Published on April 6th, 2015 | by Subhash Nair0
Toyota 2.5 Hybrid and 2.0G Camry Road Test
Last week, members of the media were invited to test drive Toyota’s newly-launched Camry. The whole event centred around the new car’s emphasis on enhanced Noise, Vibration and Harshness dampening (NVH) performance and as well as outright engine performance. As a result, the new car is more than just a cosmetic upgrade over the last one, with two completely new powertrain options being offered. It comes in three variants, the base model 2.0E, a mid-spec 2.0G and a fully-laden 2.5 Hybrid version which sits as the top-of-the-line sedan offering for both the Camry nameplate and for UMW Toyota here in Malaysia.
Both the 2.0E and 2.0G come with the same drivetrain, with an interesting VVTi-W petrol engine and a six-speed transmission. The Hybrid model on the other hand has a 2.5 litre VVTi petrol engine paired to an electric motor which provide power through an E-CVT gearbox.
At the test drive event, we were given the opportunity to try out the 2.0G on the open road, while our experience with the 2.5 Hybrid was limited to a course that Toyota set up on the convention centre grounds.
It was evident that Toyota wanted us to bring attention to the performance and NVH enhancements of the new Camry 2.0G versus the outgoing model. They even went as far as to put their product up against competing vehicles, namely the Nissan Teana and Honda Accord.
Performance-wise, with 167PS, the new 2.0 VVTi-W (Variable Valve Timing – Intelligent Wide) in the new Camry does sit at the top of the pack quite noticeably. The 6-speed Super ECT automatic comes with a Sport Mode that adds a little engagement to the drive and despite its size, the car felt very composed throughout. The new engine is pretty unconventional. It can run both the Otto and Atkinson cycles; which enables the new car 12% better fuel economy and 13% more power when compared to the last Camry 2.0. They’ve also changed the fuel injection system. It now has separate twin-injectors for both direct and port injection.
NVH was also quite impressive with road and wind noises all but unnoticeable at highway speeds. What really came across was the sheer comfort that the 2.0G variant offered. Both the front passenger and driver had 8-way power adjustable seats with lumbar support. The leather and wood trim was a great improvement over the outgoing model, which featured an unnatural red-brown finish. But besides the upgraded materials and media displays, the overall interior layout transfers pretty much wholesale.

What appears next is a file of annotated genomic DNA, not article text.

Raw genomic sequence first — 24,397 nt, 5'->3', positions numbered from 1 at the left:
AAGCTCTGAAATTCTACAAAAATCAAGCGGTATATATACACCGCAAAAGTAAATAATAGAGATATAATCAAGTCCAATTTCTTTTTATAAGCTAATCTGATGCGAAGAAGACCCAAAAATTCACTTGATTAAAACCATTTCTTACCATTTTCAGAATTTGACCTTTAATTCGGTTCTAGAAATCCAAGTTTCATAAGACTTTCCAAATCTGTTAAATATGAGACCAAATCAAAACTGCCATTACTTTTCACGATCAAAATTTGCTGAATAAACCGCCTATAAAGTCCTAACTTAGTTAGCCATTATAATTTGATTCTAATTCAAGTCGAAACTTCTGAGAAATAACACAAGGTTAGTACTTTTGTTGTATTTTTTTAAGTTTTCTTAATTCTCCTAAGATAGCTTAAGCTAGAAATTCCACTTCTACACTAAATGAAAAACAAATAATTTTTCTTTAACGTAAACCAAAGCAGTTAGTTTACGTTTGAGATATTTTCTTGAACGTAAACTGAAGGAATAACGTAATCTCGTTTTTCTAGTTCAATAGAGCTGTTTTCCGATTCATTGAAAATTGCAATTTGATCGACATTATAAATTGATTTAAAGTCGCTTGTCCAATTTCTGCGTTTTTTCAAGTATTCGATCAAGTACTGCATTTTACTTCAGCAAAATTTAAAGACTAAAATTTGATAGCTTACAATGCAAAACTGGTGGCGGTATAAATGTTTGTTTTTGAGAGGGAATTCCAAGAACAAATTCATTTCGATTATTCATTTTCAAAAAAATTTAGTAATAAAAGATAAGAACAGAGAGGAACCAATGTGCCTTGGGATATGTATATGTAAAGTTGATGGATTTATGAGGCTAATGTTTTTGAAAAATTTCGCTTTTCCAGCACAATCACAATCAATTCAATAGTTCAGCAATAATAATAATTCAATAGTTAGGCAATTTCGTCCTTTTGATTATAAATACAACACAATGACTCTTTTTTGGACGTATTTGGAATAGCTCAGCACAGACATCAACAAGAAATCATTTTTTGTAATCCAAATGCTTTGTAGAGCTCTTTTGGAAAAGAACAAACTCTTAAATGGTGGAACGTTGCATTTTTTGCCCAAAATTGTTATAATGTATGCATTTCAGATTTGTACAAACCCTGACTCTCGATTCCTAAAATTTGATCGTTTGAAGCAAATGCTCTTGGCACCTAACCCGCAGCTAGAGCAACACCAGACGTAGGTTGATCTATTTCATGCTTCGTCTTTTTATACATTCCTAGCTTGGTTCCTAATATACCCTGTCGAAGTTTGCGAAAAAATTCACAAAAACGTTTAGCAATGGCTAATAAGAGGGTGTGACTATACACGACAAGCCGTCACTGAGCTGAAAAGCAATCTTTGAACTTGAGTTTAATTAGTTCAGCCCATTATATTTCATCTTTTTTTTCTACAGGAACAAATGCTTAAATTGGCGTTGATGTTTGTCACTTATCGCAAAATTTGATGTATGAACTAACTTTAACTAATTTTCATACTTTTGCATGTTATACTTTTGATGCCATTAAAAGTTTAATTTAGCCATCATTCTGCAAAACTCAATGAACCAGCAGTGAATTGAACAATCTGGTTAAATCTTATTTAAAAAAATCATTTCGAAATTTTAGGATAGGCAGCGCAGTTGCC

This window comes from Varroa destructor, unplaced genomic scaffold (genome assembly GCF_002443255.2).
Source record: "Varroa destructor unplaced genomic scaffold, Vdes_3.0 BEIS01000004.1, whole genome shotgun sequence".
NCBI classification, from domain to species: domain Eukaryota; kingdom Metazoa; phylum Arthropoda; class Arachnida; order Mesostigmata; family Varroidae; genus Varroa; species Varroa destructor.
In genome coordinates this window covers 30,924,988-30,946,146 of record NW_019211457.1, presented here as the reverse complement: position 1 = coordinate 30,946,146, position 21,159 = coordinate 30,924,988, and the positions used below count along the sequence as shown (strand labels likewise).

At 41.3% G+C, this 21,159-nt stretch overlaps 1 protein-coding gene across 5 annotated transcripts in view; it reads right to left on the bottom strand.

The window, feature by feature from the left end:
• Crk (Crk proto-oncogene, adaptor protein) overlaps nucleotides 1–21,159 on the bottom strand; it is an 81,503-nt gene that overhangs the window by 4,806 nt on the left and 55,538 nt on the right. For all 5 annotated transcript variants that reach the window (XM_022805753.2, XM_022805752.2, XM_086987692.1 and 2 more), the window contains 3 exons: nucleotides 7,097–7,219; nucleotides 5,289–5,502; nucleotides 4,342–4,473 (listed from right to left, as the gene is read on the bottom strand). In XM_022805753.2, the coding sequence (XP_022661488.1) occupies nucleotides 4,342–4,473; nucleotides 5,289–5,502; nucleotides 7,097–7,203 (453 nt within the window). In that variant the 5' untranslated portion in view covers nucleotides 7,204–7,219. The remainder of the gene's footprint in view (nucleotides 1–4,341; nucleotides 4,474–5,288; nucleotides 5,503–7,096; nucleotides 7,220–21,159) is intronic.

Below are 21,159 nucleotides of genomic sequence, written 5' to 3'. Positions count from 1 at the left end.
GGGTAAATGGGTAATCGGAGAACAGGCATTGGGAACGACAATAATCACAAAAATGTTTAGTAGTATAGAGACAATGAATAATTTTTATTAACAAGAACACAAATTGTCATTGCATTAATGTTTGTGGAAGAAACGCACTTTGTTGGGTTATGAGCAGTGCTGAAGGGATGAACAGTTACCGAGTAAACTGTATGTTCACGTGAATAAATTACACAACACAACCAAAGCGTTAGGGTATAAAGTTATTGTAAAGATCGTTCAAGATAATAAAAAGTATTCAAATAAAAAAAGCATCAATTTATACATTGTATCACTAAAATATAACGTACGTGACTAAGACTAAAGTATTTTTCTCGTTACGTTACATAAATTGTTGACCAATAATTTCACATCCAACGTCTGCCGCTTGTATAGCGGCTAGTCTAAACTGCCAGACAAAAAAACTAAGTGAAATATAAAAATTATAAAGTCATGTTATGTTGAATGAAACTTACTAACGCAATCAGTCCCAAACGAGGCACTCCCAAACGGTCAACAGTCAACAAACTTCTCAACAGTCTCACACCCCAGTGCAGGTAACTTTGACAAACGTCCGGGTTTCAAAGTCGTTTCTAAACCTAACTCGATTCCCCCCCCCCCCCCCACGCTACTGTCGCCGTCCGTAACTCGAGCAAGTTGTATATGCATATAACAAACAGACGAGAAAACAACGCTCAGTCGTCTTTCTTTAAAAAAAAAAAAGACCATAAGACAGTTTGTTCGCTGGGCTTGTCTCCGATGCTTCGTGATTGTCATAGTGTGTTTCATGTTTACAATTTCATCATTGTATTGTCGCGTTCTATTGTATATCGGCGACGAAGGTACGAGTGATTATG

The 2.0G we were shown came with the optional bodykit. The new aesthetic is undoubtedly more aggressive and sporty, with more layers of chrome and plastic trim tacked on to emphasize Toyota’s new direction.
Meanwhile, at the test track, the Toyota 2.5 Hybrid was put through its paces in a more specific way. Its closest competitor, the 2.4-litre Honda Accord was used as a benchmark. The Camry did come with a slightly larger engine displacement AND an electric motor to supplement its acceleration, but given that both cars compete within the same price bracket, it was a fair pair-up.
The 2.5 Hybrid Camry took a slight lead in the drag race, of which we have footage.
Toyota proved their point, and there was definitely a LOT of power in the 2.5 Hybrid, but something so leather-clad and comfortable didn’t have to go fast to prove its worth. There were other more apt comparison tests, including one that put the Camry’s NVH into perspective. The suspension tuning on the Camry isn’t particularly bouncy, but it managed to absorb and transfer just about anything the testers could throw at it during the test without any degree of harshness. Honestly, the new Camry’s most thoroughly impressive characteristic was the way it rode; perfectly absorbant and quiet.
What’s more, the Hybrid system can be switched over to a near silent full-electric mode, which though limited, can be especially useful when looking for a car park space or in heavy traffic. There’s also an impressive blind-spot monitoring system that alerts drivers to potentially unseen vehicles using audio cues, even when reversing out.
Both Camry models turned out to be great all-round performers, delivering range-topping performance and comfort. The new sporty direction does make it seem like the Camry is going through a bit of an identity crisis, but it’s still a well executed product. The interior has really improved, with the new wood finishes being particularly tasteful and luxurious.
There’s a lot more to talk about regarding the specs on the new Camry models, but we’ll save it for the actual review. For now, what can be said with confidence is that the Camry is back on top of its game in terms of comfort and now it’s got the performance figures to match.